Hillary Clinton, the Democratic presidential front-runner, is fighting to prevent another loss to rival Bernie Sanders entering Tuesday’s Democratic primaries in Kentucky and Oregon.

Clinton has focused the bulk of her campaigning in Kentucky, which she won against Barack Obama during the 2008 primary, but also where she’s had to work aggressively in the past week to contain mounting criticism from coal miners, concerned that her renewable energy plan will put them out of work.

In the past week, while Clinton has barnstormed Kentucky, she has kept away from Oregon, which political experts have regarded as favorable terrain for Sanders, who has won in states with similar voting demographics of liberal-leaning and largely white Democrats.

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Meanwhile, presumptive Republican presidential nominee Donald Trump is expected to easily collect the 28 delegates up for grabs in Oregon’s Republican primary as he closes in on the 1,237 delegates required to lock in the nomination.

Clinton remains on pace to win the Democratic nomination, having amassed 2,240 of the 2,383 delegates needed to secure the nomination. But her campaign is still working to avoid a repeat of last week’s loss to Sanders in West Virginia’s primary.

Sanders’ victory there was driven in large part by backlash over remarks Clinton made in March that she would “put a lot of coal miners and coal companies out of business,” in favor of renewable energy sources.

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In the past week, Clinton has assured coal workers at rallies that she misspoke, and she feels “such a sense of obligation” to ensure they find jobs, even as she pushes for expanding the nation’s clean energy industry.

“We can’t and we must not walk away from them,” Clinton said at a rally in Fort Mitchell, Kentucky, on Sunday, where she unveiled plans to protect miners’ health care coverage and retirement programs.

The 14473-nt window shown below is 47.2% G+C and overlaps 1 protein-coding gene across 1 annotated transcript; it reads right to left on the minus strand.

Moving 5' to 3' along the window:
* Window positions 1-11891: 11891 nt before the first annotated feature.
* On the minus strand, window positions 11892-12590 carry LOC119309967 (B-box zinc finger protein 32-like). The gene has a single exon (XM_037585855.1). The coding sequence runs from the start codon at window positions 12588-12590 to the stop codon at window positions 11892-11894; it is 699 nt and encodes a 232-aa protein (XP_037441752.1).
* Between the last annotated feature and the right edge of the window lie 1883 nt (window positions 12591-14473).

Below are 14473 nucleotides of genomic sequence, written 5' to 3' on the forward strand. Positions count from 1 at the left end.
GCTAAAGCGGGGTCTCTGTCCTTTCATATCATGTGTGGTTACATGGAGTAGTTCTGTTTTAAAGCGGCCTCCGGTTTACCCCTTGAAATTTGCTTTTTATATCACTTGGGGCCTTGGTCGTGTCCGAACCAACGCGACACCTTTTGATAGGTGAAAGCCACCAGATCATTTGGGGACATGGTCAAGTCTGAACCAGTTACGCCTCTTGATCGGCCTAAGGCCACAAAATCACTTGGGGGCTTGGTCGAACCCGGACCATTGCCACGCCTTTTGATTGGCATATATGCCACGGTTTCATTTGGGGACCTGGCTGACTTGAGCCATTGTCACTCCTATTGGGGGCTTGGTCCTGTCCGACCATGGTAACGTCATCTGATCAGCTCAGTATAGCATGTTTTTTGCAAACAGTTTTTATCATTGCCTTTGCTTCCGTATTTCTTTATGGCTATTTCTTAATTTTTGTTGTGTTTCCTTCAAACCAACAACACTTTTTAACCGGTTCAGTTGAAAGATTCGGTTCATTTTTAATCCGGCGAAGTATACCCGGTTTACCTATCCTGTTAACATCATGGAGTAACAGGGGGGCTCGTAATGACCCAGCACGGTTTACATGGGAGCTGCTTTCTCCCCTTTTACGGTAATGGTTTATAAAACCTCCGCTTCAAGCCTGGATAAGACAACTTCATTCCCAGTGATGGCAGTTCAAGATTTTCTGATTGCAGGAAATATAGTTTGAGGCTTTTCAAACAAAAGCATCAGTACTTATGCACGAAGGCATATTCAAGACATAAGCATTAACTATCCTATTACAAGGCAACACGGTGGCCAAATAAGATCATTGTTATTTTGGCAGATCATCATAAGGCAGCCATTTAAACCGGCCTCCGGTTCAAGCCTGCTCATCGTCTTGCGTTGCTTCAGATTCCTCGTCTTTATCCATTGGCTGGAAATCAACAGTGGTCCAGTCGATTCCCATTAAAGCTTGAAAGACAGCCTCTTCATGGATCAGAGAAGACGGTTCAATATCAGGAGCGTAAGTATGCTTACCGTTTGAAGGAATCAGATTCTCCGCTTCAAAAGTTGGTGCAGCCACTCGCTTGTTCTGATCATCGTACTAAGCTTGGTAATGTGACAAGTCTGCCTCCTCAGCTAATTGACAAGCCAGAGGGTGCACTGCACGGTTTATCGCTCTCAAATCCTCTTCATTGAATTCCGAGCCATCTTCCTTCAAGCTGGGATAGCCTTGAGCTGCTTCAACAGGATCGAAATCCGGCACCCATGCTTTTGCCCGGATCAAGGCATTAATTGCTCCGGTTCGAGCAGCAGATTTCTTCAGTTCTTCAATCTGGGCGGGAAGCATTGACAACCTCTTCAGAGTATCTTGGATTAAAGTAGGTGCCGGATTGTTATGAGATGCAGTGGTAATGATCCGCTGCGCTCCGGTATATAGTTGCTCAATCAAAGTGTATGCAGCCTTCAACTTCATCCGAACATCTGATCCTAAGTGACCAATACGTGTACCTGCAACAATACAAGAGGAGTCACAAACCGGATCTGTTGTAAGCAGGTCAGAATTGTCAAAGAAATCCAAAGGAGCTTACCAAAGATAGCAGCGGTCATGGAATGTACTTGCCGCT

Stephen Voss, an associate political science professor at the University of Kentucky, said that a month ago, he would have predicted Clinton would easily win the state, but her loss in West Virginia has led to questions about whether rural voters in neighboring eastern Kentucky will vote similarly.

“Everything appears to favor Clinton, but given the way people voted in West Virginia, there is this big, glaring question mark,” Voss said.

Voss said Clinton’s bid in Kentucky is aided by her popularity among black voters in Louisville and the Clinton family’s longtime political ties to state Democratic leaders, dating to former President Bill Clinton’s time as governor of Arkansas.

In Oregon, Clinton holds a 15-point lead in the latest state poll, but it’s “too early to call” the race, said Joseph Lowndes, a political science professor at the University of Oregon, citing widespread grass roots support for Sanders.

Lowndes said political observers are “puzzled” by Clinton’s polling lead, given that the state’s Democrats “tend to be more left-leaning,” and Clinton has not campaigned in the state, while Sanders has drawn thousands to rallies in Eugene and Salem.

“We’re kind of in a confusing moment,” Lowndes said. “It looks like Clinton is ahead, which has surprised a lot of people. Oregon is a reform-minded state, where Democrats are more likely to be Sanders supporters . . . but it’s a closed primary, and so far Clinton has won all the closed primaries.”

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Lowndes said Clinton’s polling edge perhaps reflects voters “feeling like the math is not behind Sanders at this time” to win the nomination.

Sanders, whose campaign launched a massive effort to register supporters ahead of the primary, told reporters on Sunday “if voter turnout is high, we will win.”

Entering Oregon’s primary, Trump is 103 delegates short of the 1,237 threshold required to guarantee the presidential nomination at the Republican National Convention in July.

Oregon will add 28 delegates to Trump’s total, setting him up to cross the threshold in the final swing of state contests on June 7 that includes California and New Jersey.

Trump was already a popular figure in the state before Ted Cruz and John Kasich dropped out of the race, Lowndes said. The real estate mogul’s talks of renegotiating the nation’s free trade agreements has been welcomed by many rural workers who have lost their jobs in the timber industry, he said.

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“The Trump supporters here are working-class people,” Lowndes said. “What resonates with them is Trump’s talk of class politics. These are people who feel they have been screwed and forgotten by Republican elites.”